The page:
Recognition for Shipboard Foodservice Professionals
Ships in the Military Sealift Command compete annually for the Capt. David M. Cook awards, which recognize excellence in foodservice operations, and the 2013 winners are savoring victory.
Winners are selected in four categories for East and West Coast ships.
Small ships operated by the Military Sealift Command on the East and West Coast became a separate category that was added last year to the Cook awards. Previously, winners were selected for East Coast Large Ship and West Coast Large Ship with crews of 75 or greater and overall small ship with a crew of fewer than 75.
All ships operated by the Military Sealift Command are eligible for nomination in the Capt. David M. Cook Food Service Excellence Awards, which were established in 1992.
Capt. David M. Cook was director of logistics in the Military Sealift Command from 1995 to 1998 and a catalyst in improving all aspects of foodservice operations aboard its ships. The award, in his name, recognizes the challenge of achieving the highest standards of culinary skill and nutrition in the food served to soldiers, sailors, airmen, Marines and civil service mariners aboard its vessels.
The award also recognizes the contribution shipboard foodservice professionals make to maintain high morale and fitness to accomplish missions. ...
University Chef Leads Training Program at JB Elmendorf-Richardson
Tech. Sgt. Brenda Rancourt needed a creative solution to ensure that airmen working in the 673rd Medical Support Squadron dining facility kitchen at JB Elmendorf-Richardson, Alaska, have the necessary basic culinary training.
Having airmen trained in basic culinary skills supports the goal of providing nutritious and healthy food for the medical support squadron's patients and staff, but achieving minimum expertise levels for all airmen working in the kitchen has its challenges.
“Since funding is tight, not all airmen have the luxury to temporarily deploy for training,” said Rancourt, the noncommissioned officer in charge of food production and service at the 673rd Medical Support Squadron dining facility.
“We had issues with inexperienced people in the kitchen,” Rancourt continued. “We looked for creative ways to teach them.”
Her search for alternatives led to a creative, local solution inspired by a culinary boot camp held at the University of Alaska Anchorage. She contacted the university and decided to hire Culinary Chef John Layton, an adjunct professor from the school to teach airmen working at the hospital dining facility. ...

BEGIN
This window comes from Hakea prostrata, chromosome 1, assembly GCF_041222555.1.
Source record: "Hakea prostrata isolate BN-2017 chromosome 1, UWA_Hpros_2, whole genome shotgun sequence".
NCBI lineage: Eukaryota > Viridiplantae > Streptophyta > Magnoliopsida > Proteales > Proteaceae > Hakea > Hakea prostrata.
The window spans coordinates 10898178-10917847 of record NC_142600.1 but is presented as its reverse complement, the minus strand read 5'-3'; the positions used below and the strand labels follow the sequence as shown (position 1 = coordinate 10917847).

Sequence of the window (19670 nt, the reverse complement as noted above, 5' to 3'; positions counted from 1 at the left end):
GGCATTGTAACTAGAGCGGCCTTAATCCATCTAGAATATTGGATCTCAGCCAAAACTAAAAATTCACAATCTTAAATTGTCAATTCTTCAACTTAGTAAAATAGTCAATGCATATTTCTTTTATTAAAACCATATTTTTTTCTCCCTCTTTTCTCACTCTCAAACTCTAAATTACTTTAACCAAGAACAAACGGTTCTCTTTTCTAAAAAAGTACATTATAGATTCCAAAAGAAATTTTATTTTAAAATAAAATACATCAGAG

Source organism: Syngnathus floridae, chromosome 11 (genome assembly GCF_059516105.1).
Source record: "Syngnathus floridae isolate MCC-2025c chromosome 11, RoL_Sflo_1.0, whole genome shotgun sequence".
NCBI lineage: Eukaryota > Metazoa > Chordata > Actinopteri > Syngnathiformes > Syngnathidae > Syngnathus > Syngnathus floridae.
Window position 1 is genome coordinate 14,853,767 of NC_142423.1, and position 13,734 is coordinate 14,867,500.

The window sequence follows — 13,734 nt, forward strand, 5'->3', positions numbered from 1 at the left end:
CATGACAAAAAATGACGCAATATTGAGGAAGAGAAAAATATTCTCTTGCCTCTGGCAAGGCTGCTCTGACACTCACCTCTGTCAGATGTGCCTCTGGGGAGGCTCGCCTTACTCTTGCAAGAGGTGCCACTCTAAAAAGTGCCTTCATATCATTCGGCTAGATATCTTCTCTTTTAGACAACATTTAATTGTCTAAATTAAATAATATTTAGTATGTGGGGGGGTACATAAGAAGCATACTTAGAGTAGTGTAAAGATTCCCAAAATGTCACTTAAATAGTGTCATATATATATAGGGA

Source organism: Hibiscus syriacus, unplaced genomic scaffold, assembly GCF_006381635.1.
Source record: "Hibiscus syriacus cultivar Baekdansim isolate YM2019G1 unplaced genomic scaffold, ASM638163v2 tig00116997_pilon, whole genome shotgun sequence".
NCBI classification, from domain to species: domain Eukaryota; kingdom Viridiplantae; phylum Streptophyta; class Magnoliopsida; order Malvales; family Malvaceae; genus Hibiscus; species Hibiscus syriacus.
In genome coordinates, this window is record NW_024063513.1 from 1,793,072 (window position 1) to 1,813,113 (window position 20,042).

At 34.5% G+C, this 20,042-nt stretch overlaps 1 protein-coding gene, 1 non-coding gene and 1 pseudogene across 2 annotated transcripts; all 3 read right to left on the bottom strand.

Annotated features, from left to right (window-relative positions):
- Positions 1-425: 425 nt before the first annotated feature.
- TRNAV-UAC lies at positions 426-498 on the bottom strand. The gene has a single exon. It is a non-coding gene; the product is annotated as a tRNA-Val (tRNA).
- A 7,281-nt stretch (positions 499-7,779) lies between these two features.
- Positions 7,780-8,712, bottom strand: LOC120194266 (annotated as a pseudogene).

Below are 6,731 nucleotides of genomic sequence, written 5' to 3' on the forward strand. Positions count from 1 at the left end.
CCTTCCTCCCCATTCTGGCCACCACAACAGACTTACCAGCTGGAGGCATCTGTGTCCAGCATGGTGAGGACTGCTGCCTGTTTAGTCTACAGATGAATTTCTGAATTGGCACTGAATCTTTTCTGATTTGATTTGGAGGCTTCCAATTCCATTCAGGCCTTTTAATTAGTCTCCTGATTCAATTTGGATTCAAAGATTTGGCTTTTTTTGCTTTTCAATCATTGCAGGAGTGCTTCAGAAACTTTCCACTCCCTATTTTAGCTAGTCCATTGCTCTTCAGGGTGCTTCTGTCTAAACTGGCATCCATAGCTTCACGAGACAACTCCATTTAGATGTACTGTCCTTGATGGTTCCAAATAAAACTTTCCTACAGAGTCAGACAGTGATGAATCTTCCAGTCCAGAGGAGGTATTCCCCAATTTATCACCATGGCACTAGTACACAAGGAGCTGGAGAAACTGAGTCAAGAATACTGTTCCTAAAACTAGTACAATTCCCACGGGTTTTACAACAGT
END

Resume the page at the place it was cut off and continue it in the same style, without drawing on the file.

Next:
Natick Takes Another Look at Special Forces Nutritional Needs
Military nutritionists carefully research dietary requirements that will achieve maximum health and fitness for service members while balancing calorie counts and food choices.
Nutritional awareness campaigns commonly being used in the military aim to assess the nutritional environment of dining facilities and ensure service members select foods for better health and fitness.
Now, the Natick Soldier Systems Center, Mass., is taking the research a step further by investigating whether the unique physical demands of Army special operators result in higher nutritional needs compared with typical service members.
Army Maj. Aaron Crombie, Ph.D., is in the process of estimating how much more a special operator should eat in addition to the approximately 3,250 calories a day a typical service member in garrison needs to consume.
Results of the research are expected to be available this summer and will be used to adjust the Basic Daily Food Allowance (BDFA) for dining facilities that serve meals to Army special operators. ...
The Navy Constantly Rewrites its Cookbook for Nutrition and Variety
“Meat and potatoes,” to many, epitomizes basic nutrition underlying a hearty meal, but service members have so many more entrée choices available as the list of core ingredients used to make a healthy meal expands by including potatoes, vegetables and pasta.
Potatoes, vegetables and pasta have many advantages with regard to nutrition, as well as to expanding menu variety. “They can be added to soups, stews, sauces, or combined with vegetable dishes,” said Jennifer Person-Whippo, a Navy Food Service registered dietitian. “The skin of potatoes contains fiber, which adds to satiety. Whole-wheat pasta contains fiber, protein and carbohydrates, allowing it to be metabolized more slowly than white pasta. Steamed vegetables add fiber, vitamins, minerals and water without excessive calories. These colorful foods also help add a feeling of fullness so that the diner is less likely to consume more high-calorie food options.”
In fact, the Navy reinforces its nutritional message by listing any beneficial ingredients being used in recipes for culinary specialists and others working in galleys to see. “Recipes emphasize nutrition by listing sweet potatoes, whole-wheat pasta and frozen vegetables as approved ingredients,” Person-Whippo said.
Revising military menus and recipes to take advantage of these staples is accomplished gradually. Changes to recipes that are sought by culinary specialists and diners are made in response to input received from the four services by the Department of Defense Combat Feeding Directorate (CFD-Natick Labs). ...